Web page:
Private Mortgage Insurance is coverage provided by a private mortgage insurance company to protect
lenders against loss if a borrower defaults. Coverage is usually required for a loan with a loan-to-value
(LTV) percentage in excess of 80 percent.
A point is one percent of the amount of the mortgage. At closing, Lenders sometimes charge borrowers
a percentage of the loan amount equal to the number of points to cover the lender's cost. Sometimes
borrowers pay higher points in exchange for a lower interest rate.
The interest that banks charge to their preferred customers, usually large corporations, for
The amount borrowed or remaining unpaid. The client in a real estate agency relationship.
In other contexts, the term principal can mean an owner. (For example, the principals of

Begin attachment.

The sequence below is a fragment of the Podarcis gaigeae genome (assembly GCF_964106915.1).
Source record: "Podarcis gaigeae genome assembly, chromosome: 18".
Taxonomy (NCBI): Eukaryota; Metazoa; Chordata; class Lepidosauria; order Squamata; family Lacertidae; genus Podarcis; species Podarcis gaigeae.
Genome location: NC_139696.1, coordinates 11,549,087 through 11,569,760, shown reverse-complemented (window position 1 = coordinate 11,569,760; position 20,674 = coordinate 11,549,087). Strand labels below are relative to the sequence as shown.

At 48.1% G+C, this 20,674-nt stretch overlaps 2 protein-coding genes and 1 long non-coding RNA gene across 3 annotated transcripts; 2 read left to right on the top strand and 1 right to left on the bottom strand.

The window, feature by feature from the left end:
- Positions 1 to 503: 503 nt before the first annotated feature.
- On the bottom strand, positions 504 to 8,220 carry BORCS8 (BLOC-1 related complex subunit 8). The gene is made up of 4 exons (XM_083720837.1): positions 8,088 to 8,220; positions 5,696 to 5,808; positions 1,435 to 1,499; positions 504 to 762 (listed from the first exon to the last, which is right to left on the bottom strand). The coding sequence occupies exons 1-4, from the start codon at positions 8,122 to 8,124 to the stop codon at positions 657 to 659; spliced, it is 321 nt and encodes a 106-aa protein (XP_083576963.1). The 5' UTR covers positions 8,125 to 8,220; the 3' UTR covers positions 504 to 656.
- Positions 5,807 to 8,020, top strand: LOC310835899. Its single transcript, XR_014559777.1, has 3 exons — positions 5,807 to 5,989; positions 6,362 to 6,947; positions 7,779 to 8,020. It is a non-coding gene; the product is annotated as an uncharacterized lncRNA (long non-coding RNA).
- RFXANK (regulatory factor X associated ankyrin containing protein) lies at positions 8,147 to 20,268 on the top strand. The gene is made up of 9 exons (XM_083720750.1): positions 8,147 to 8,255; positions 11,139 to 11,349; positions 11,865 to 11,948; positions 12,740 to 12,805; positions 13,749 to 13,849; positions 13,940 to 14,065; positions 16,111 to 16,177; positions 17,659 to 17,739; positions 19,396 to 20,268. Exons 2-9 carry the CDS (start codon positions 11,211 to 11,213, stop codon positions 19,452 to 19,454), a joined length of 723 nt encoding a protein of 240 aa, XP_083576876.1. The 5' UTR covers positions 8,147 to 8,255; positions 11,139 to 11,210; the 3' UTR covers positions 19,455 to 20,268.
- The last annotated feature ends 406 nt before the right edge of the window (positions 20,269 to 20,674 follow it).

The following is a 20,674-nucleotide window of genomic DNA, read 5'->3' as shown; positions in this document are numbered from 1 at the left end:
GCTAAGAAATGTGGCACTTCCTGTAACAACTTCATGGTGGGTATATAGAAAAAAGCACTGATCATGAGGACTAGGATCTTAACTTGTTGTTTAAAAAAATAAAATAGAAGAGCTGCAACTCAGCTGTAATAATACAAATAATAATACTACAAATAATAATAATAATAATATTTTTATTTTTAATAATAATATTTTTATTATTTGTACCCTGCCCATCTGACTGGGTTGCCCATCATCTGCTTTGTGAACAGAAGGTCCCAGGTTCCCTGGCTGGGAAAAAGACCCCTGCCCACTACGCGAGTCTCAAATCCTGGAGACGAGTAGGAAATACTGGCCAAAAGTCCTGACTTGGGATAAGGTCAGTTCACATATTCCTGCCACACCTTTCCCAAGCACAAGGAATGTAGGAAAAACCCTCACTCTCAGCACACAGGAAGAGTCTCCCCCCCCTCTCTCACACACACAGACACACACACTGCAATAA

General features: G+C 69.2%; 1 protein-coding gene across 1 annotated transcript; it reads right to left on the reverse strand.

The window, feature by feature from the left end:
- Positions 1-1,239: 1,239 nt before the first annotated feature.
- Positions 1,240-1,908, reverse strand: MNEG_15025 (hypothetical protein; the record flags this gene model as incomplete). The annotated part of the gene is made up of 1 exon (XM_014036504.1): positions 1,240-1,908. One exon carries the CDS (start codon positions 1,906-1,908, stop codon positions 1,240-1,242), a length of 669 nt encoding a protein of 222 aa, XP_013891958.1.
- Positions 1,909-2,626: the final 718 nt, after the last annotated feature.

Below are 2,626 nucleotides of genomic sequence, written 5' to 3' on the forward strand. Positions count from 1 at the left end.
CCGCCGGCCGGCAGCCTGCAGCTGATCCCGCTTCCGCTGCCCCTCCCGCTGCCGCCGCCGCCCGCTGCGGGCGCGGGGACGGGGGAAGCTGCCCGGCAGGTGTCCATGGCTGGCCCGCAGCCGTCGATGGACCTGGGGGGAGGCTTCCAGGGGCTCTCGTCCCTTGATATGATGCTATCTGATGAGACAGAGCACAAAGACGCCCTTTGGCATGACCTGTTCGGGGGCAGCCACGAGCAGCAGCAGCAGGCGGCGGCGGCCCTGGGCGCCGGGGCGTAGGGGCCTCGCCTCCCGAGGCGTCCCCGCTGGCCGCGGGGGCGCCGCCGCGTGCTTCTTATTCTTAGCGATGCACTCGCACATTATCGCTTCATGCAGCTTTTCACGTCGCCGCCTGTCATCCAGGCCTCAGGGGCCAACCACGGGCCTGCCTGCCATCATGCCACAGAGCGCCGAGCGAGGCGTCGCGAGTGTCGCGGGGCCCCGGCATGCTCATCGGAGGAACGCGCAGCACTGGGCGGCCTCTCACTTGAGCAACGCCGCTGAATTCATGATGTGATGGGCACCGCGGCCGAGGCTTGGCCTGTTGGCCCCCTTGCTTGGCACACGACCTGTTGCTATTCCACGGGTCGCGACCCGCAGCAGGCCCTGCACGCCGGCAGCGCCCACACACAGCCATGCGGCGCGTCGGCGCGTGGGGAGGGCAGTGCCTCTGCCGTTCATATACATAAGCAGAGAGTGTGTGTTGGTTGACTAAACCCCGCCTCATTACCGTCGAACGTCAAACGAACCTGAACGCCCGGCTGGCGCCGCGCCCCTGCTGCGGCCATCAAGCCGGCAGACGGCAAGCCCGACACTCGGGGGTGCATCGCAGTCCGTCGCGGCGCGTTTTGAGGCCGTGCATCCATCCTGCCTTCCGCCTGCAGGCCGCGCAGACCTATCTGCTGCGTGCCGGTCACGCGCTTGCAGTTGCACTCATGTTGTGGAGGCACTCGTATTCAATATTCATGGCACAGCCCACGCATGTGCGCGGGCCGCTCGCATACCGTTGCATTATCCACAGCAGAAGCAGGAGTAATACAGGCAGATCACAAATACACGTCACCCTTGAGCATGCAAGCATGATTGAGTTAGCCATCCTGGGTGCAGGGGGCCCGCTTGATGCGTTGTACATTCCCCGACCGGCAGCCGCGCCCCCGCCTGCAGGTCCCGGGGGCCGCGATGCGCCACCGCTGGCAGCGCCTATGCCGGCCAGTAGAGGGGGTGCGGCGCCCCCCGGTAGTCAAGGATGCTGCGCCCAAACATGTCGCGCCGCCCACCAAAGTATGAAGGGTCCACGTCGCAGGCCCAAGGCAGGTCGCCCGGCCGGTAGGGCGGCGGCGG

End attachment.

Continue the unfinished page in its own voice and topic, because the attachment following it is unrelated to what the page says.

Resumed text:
a corporation means the owners of the corporation.)
The purchase contract is the legally binding document that sets forth the terms of
the sale, establishes the rights and obligations of the parties involved, specifies
the actions to be taken in order to close the sale, and establishes the time frames
for those steps to be completed.
Real Estate Agent
A person licensed by a state to negotiate and transact the sale of real estate
on behalf of a property owner/seller or buyer.
A registered collective membership mark that identifies a real estate professional
who is a member of the National Association of REALTORS® and subscribes to
its strict Code of Ethics.
Reasonable Care and Diligence
The fiduciary duty that requires the agent to protect the principal/client
from foreseeable risks of harm, recommending that the principal obtain
expert advice or assistance when the principal’s needs are outside the
scope of the agent’s expertise.
Also known as a purchase contract, the legally binding document that
sets forth the terms of the sale, establishes the rights and obligations
of the parties involved, specifies the actions to be taken in order
to close the sale, and establishes the time frames for those steps
to be completed.
A document prepared by a broker, escrow company, or lender detailing
the complete breakdown of the costs and disbursements in a real